Tech Writing Tip: Using Capitalization for Emphasis

A common issue that I come across as a technical editor is the overuse of capitalization (starting words with an uppercase letter) to emphasize general terms in a document. While there are certain cases where adding capitalization can be helpful, I often notice writers adding capitalization in situations where it really isn’t necessary.

The rules for capitalization can vary depending on your preferred style guide, so this blog post will only address adding capitalization for emphasis (as opposed to general rules for using capitalization, such as with names, proper nouns, titles, etc.). There may be cases where a writer will choose to capitalize words within a certain context in order to lend them more importance within a text. This can be an effective strategy if applied consistently, but only if care is taken not to overuse it. If too many words are capitalized, the added emphasis loses its effect – and too much capitalization for emphasis can become distracting and confusing for your reader.

When to Use Capitalization for Emphasis

In our ASCENT learning guides, we use capitalization to match and emphasize certain aspects of the software interface we are discussing. For example, we use capitalization for dialog box names, fields, commands, tooltips, and other specific areas so we can maintain continuity with the software while also drawing attention to these words so users can more easily connect them from our guides to the interface.

Let’s look at an example:

Incorrect: Other options in the Status Bar are related to Worksets and Design Options (advanced tools), as well as selection methods and Filters.

Correct: Other options in the Status Bar are related to worksets and design options (advanced tools), as well as selection methods and filters.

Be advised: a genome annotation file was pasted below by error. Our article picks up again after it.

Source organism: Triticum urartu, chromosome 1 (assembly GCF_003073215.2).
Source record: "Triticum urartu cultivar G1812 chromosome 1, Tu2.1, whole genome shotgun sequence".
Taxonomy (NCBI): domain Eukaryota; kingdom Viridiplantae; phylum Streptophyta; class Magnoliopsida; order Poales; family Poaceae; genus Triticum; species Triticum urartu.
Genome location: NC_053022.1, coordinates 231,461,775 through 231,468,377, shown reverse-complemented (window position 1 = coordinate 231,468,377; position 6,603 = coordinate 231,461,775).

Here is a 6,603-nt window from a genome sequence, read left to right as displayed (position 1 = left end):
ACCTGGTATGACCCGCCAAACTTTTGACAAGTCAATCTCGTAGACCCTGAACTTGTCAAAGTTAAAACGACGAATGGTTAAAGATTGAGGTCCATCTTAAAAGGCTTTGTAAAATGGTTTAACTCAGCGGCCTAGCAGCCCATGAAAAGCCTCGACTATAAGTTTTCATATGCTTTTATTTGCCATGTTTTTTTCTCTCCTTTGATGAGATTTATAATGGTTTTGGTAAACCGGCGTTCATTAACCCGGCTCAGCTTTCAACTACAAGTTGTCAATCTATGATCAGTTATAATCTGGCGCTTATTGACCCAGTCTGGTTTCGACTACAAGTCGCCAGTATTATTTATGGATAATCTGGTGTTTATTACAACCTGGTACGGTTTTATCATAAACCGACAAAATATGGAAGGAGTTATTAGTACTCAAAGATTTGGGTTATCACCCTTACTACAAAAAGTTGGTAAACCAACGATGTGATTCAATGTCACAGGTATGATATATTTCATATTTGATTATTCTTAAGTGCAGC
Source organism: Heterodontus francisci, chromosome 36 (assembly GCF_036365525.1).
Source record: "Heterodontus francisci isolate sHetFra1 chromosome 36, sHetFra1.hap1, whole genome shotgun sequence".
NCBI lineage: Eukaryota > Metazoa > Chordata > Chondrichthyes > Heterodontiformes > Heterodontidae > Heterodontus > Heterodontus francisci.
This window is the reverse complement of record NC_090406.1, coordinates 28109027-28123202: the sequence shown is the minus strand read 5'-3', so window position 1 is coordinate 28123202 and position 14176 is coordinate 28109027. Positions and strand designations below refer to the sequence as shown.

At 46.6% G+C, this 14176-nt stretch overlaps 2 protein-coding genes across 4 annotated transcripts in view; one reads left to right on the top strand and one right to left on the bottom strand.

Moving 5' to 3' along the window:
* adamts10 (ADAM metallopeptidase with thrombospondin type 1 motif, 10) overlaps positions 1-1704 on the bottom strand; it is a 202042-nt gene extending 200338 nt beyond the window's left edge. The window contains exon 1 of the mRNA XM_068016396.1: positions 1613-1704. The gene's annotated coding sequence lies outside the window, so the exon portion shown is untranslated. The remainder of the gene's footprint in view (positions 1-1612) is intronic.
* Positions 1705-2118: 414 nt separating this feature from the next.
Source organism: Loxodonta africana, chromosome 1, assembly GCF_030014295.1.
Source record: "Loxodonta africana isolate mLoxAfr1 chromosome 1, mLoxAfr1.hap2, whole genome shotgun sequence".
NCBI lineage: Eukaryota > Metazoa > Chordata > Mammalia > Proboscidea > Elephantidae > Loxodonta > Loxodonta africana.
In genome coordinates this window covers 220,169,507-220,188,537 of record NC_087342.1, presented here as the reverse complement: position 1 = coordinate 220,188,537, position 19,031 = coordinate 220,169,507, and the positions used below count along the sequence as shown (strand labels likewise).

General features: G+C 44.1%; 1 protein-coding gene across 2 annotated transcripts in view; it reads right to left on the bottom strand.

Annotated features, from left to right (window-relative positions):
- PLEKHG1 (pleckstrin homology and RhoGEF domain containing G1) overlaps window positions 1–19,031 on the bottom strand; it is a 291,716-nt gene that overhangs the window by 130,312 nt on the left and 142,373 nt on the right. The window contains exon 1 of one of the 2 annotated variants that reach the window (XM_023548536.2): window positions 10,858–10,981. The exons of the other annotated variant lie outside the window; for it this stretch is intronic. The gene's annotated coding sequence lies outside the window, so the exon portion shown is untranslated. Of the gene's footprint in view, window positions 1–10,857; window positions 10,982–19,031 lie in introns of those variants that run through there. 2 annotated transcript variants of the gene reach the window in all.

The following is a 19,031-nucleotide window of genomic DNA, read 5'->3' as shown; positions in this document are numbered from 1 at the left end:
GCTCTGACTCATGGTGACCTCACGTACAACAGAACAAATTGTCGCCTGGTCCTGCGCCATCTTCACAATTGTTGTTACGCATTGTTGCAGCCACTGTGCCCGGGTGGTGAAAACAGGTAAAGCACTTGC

In this example, a number of terms have been unnecessarily capitalized in the incorrect sentence. Worksets, Design Options, and Filters are all general terms. They do not point to a specific place in the interface and are not indicating a specific tool or command, so they do not need to be capitalized. Status Bar, however, does point to a specific location in the interface, so we have chosen to keep the capitalization for that term in the correct sentence.

Other Options for Emphasizing Words

If you want to add emphasis to words in your writing without overusing capitalization, consider using different text styles instead, for example using bold or italic text to highlight an important term being defined in a paragraph. However, this should also be used sparingly – if too many terms are bolded, none of them will stand out!

Applying capitalization in the right places can be a useful tool in your writing, as long as it’s done judiciously. Overusing capitalization can lead to a text where too many words are emphasized, so the important ones are no longer as prominent. Take the time to think about what you’re trying to accomplish when adding capitalization to a document – and ask yourself if that capital letter is really needed after all.

If you're still unsure about how to use capitalization effectively,  ASCENT’s technical editing and writing team can help! Email us at tech.writing@ASCENTed.com.

About the Author

Breanne MacDonald

Technical Editor<br><br>Fueled by her meticulous nature, an eye for detail, and a love of books, Breanne has been an editor for over 10 years. She has been a technical editor with ASCENT since 2019, and outside the office she is the treasurer of the Editors’ Association of Canada. Breanne holds a Bachelor of Arts from Wilfrid Laurier University and a certificate in publishing from Ryerson University.

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